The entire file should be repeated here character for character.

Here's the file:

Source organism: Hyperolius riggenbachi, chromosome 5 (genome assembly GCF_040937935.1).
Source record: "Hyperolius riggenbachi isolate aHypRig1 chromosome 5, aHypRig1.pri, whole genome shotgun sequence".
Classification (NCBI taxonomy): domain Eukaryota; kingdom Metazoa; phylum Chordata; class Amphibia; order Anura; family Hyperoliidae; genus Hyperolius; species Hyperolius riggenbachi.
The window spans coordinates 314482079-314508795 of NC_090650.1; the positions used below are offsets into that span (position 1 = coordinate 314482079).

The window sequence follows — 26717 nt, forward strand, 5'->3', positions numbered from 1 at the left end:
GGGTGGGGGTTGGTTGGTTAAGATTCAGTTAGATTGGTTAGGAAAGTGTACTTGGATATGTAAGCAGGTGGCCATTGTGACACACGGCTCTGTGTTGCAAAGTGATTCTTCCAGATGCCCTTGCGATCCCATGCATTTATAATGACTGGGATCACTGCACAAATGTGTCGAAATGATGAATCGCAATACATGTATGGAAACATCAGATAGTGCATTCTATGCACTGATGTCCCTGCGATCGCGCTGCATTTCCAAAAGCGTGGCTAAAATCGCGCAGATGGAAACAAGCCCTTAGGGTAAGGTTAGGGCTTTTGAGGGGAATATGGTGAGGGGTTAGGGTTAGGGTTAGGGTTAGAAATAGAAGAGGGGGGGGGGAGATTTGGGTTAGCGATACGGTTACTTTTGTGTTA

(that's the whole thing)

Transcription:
Source organism: Hyperolius riggenbachi, chromosome 5 (genome assembly GCF_040937935.1).
Source record: "Hyperolius riggenbachi isolate aHypRig1 chromosome 5, aHypRig1.pri, whole genome shotgun sequence".
Classification (NCBI taxonomy): domain Eukaryota; kingdom Metazoa; phylum Chordata; class Amphibia; order Anura; family Hyperoliidae; genus Hyperolius; species Hyperolius riggenbachi.
The window spans coordinates 314482079-314508795 of NC_090650.1; the positions used below are offsets into that span (position 1 = coordinate 314482079).

The window sequence follows — 26717 nt, forward strand, 5'->3', positions numbered from 1 at the left end:
GGGTGGGGGTTGGTTGGTTAAGATTCAGTTAGATTGGTTAGGAAAGTGTACTTGGATATGTAAGCAGGTGGCCATTGTGACACACGGCTCTGTGTTGCAAAGTGATTCTTCCAGATGCCCTTGCGATCCCATGCATTTATAATGACTGGGATCACTGCACAAATGTGTCGAAATGATGAATCGCAATACATGTATGGAAACATCAGATAGTGCATTCTATGCACTGATGTCCCTGCGATCGCGCTGCATTTCCAAAAGCGTGGCTAAAATCGCGCAGATGGAAACAAGCCCTTAGGGTAAGGTTAGGGCTTTTGAGGGGAATATGGTGAGGGGTTAGGGTTAGGGTTAGGGTTAGAAATAGAAGAGGGGGGGGGGAGATTTGGGTTAGCGATACGGTTACTTTTGTGTTA